The Demon Within (2001)





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Movie Info

This occult thriller comes from director Ian Merrick and stars Katie Wright as Sarah, a young art student who finds her sculptures taking on demonic themes after she moves next door to a mysterious man called Dobie (Jeff Fahey). As it turns out, Dobie is an evil killer who is conjuring devilish spirits into Sarah. The Demon Within has also been released under the title The Sculptress.
R (adult situations/language, sex, violence)
Directed By:
Written By:
In Theaters:
Phaedra Cinema

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Jeff Fahey
as Matthew Dobie
Patrick Bauchau
as Professor Giraud
Vivis Colombetti
as Madame Cleo
Miriam Babin
as Mrs. Broelli
Katriona Browns
as Isabelle
Bridget Nelson
as Celeste
Stone Man
as Bill
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Critic Reviews for The Demon Within

All Critics (3) | Top Critics (1)

Laughable and ludicrous.

Full Review… | December 31, 1999

Quote not available.

November 8, 2005

Quote not available.

Full Review… | April 10, 2001
New York Times
Top Critic

Audience Reviews for The Demon Within

The Sculptress (Ian Merrick, 2000) Thanks to a couple of wonderful browser plug-ins (Netflix Queue Sorter for Firefox and Netflix Sorter for Torch), I have the ability to sort my Netflix Instant Streaming queue by average rating. Which I do once a week if I've added anything to it. I usually have a perverse urge to watch, on my Tuesday work-from-home all-movie days, at least one movie from the bottom five in my queue, something that, basically, all of Netflix loathes. Last week's was Strippers vs. Werewolves, and I have to say I thought the masses were wrong, wrong, wrong about that one. Today's was the very bottom movie on the queue, The Sculptress, which is presently floating around Netflix-land under the title The Demon Within. It's not quite as bad as the movie that was at the bottom of the heap two weeks ago, before I watched that one (the ridiculous Fading of the Cries), but man, it did its best to get there. This is a movie so bad I don't even know where to begin telling you about its badness, so I'm going to quit typing, to to bed, and see if I can come up with some new words for "suck" while I'm sleeping tonight. Plot: the titular sculptress, Sarah (Idle Hands' Katie Wright in her final, to date, feature appearance), is a British student who has just transferred to a prestigious art school in San Francisco. She spends her first few weeks flat-hunting before landing a room in a building also inhabited by Matthew Dobie (The Lawnmower Man's Jeff Fahey), a seemingly out-of-work Shakespearean actor (you find out why he's always out of work pretty early on) who moonlights as a serial killer. She also draws the attention of hunky classmate Chris (Crosscut's Allen Cutler), a possible romantic interest, and obsessive professor Giraud (Panic Room's Patrick Bauchau), who is the first to notice that something is very amiss with Sarah-some of her work is very, very different from the rest of it (and, Giraud tells us, every sculptor's style is as individual as a fingerprint, so this doesn't make one bit of sense). She soon finds out, with the help of Giraud and psychic Madame Cleo (Rent's Vivis Colombetti), that she is a pawn in a demonic game much, much larger than any of its participants... It wouldn't surprise me if there were a pretty good script somewhere in the draft stages before this movie started filming. There are some fine ideas at the bottom of this, but they were all strangled by the time they reached the screen, by everything from Merrick (The Black Panther)'s questionable choices of camera angle at least once every five minutes to Jeff Fahey's hilarious (unintentionally, one assumes) overacting. And what we ended up with is just awful. *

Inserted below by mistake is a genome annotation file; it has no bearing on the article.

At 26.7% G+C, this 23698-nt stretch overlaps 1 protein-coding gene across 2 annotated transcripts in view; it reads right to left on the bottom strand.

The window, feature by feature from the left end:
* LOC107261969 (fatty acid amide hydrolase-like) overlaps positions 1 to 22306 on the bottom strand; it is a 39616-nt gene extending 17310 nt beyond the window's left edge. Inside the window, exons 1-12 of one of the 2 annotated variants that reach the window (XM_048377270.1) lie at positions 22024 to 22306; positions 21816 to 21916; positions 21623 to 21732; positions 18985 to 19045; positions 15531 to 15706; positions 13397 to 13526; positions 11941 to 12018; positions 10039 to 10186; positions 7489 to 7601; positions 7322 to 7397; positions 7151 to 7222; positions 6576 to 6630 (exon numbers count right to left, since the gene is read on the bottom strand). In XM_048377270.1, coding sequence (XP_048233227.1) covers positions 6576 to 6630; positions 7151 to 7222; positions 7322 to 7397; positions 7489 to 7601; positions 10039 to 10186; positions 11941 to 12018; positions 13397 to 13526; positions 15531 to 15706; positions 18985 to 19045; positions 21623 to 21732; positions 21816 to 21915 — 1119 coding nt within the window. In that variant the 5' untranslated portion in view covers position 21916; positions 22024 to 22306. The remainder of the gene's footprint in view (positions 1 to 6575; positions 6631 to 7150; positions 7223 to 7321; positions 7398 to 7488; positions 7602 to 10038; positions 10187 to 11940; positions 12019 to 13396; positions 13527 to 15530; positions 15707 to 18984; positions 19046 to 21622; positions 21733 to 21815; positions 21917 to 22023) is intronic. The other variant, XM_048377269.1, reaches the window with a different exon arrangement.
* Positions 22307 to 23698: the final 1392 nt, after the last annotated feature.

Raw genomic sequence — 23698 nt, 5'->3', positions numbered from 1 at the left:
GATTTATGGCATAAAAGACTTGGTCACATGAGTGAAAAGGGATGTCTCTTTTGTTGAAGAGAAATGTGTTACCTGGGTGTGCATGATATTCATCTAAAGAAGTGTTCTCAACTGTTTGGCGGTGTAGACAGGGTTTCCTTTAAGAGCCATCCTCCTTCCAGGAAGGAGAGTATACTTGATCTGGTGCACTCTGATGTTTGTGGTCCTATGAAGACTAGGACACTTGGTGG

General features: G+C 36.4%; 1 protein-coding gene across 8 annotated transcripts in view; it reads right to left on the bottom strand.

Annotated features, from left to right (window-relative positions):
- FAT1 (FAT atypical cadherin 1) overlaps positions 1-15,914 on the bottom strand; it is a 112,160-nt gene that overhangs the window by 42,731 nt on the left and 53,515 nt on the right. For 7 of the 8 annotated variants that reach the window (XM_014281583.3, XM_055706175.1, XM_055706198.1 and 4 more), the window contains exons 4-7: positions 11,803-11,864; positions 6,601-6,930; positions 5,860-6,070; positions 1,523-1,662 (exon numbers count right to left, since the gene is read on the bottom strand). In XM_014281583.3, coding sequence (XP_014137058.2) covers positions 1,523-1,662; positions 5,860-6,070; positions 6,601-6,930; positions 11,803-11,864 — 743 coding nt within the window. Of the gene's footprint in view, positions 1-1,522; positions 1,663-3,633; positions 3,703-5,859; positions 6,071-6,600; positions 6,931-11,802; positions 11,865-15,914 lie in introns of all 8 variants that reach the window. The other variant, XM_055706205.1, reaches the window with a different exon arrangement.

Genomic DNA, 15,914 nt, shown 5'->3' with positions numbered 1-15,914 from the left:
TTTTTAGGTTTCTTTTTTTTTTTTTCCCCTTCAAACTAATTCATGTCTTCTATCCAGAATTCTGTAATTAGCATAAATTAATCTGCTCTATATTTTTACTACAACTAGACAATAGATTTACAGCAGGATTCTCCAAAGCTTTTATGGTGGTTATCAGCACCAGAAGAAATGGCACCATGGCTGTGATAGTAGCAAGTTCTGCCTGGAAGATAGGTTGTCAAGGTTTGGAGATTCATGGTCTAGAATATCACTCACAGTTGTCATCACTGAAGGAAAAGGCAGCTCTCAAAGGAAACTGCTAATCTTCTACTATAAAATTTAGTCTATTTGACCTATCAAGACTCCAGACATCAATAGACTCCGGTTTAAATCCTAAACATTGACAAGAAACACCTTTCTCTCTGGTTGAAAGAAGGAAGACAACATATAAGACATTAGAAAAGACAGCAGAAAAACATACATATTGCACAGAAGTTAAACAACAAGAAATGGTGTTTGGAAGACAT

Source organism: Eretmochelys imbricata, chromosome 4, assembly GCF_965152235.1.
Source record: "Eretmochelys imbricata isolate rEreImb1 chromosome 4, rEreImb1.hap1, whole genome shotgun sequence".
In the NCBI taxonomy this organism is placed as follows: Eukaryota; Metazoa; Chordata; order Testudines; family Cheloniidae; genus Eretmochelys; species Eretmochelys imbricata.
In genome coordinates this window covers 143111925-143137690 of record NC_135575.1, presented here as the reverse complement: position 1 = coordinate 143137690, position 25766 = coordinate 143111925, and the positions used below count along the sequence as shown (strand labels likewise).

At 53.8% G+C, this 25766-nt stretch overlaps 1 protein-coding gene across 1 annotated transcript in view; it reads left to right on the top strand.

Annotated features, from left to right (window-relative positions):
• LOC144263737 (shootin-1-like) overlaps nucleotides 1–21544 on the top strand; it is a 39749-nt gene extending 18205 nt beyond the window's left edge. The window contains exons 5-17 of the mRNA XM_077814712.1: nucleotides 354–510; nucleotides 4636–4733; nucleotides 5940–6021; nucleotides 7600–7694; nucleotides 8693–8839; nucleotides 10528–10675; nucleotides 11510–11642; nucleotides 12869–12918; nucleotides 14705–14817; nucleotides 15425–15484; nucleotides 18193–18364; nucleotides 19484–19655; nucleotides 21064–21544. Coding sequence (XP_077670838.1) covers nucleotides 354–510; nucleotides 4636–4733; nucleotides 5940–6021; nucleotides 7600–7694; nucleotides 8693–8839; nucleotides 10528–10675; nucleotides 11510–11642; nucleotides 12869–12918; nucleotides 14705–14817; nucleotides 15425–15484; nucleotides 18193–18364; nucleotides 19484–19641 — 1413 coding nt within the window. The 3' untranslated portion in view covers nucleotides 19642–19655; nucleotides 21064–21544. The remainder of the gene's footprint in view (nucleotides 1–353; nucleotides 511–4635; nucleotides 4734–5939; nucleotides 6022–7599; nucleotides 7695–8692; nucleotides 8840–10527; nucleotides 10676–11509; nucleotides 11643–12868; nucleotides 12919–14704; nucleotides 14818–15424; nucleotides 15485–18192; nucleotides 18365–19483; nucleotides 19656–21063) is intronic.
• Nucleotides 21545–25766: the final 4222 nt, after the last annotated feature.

Robert Beveridge
Robert Beveridge

Every so often, a movie comes along that makes you wonder what everyone thought when they were making it and how they could have looked at the finished product and thought, "That was a good idea." This is one of them. Having an American actress maintain a fake-sounding British accent throughout an entire film when there's no good reason that her character needed to be British is a bad idea. Having the movie villain be some sort of unexplainable former priest/downfallen actor/demon is a bad idea. Including long conversations about the Louvre is a bad idea. Let's face it: making a pretentious, crawlingly slow movie about a possessed next door neighbor being an impotent incubus trying to get into the pants of an art student is a recipe for disaster, and this flick goes boldly into that catastrophic land. The only good thing in this otherwise lousy attempt at horror was that it was filmed in San Francisco, so the scenery is beautiful and I recognized many of the settings personally. If only the actors hadn't insisted on showing up and ruining it all, this would have been a far better film. "The Demon Within": You're better off without.

Brian Seitzman
Brian Seitzman

3.5/10. The main problem with this movie is simple. It is stupid and boring. It has some cool effects, but there isn't much else going for it. The acting isn't bad. It is overlong at 101 minutes. Another interesting plot idea not utilized.

James Higgins
James Higgins

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